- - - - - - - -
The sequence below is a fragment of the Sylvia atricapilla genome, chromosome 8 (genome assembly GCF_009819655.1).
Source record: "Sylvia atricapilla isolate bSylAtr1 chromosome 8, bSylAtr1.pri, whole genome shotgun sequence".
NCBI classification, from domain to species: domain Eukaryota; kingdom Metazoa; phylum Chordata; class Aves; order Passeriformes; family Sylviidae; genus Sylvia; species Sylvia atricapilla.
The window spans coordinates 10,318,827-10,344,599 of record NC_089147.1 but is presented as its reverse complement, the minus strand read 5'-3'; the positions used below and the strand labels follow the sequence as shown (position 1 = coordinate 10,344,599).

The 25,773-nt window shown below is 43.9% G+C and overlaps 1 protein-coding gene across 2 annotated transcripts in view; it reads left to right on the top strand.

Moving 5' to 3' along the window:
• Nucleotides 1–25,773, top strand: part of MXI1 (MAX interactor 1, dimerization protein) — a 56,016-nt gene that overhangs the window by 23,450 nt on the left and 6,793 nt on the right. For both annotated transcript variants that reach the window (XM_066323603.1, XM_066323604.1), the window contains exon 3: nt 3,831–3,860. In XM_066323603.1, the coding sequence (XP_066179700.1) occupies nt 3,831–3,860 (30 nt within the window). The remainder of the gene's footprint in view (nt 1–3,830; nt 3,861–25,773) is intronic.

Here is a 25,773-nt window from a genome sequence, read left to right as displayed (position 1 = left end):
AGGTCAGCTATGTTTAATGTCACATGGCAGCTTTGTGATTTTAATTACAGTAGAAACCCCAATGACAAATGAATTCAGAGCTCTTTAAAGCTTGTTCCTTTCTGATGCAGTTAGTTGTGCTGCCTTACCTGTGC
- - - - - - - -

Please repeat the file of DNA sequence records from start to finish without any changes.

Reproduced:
The sequence below is a fragment of the Sylvia atricapilla genome, chromosome 8 (genome assembly GCF_009819655.1).
Source record: "Sylvia atricapilla isolate bSylAtr1 chromosome 8, bSylAtr1.pri, whole genome shotgun sequence".
NCBI classification, from domain to species: domain Eukaryota; kingdom Metazoa; phylum Chordata; class Aves; order Passeriformes; family Sylviidae; genus Sylvia; species Sylvia atricapilla.
The window spans coordinates 10,318,827-10,344,599 of record NC_089147.1 but is presented as its reverse complement, the minus strand read 5'-3'; the positions used below and the strand labels follow the sequence as shown (position 1 = coordinate 10,344,599).

The 25,773-nt window shown below is 43.9% G+C and overlaps 1 protein-coding gene across 2 annotated transcripts in view; it reads left to right on the top strand.

Moving 5' to 3' along the window:
• Nucleotides 1–25,773, top strand: part of MXI1 (MAX interactor 1, dimerization protein) — a 56,016-nt gene that overhangs the window by 23,450 nt on the left and 6,793 nt on the right. For both annotated transcript variants that reach the window (XM_066323603.1, XM_066323604.1), the window contains exon 3: nt 3,831–3,860. In XM_066323603.1, the coding sequence (XP_066179700.1) occupies nt 3,831–3,860 (30 nt within the window). The remainder of the gene's footprint in view (nt 1–3,830; nt 3,861–25,773) is intronic.

Here is a 25,773-nt window from a genome sequence, read left to right as displayed (position 1 = left end):
AGGTCAGCTATGTTTAATGTCACATGGCAGCTTTGTGATTTTAATTACAGTAGAAACCCCAATGACAAATGAATTCAGAGCTCTTTAAAGCTTGTTCCTTTCTGATGCAGTTAGTTGTGCTGCCTTACCTGTGC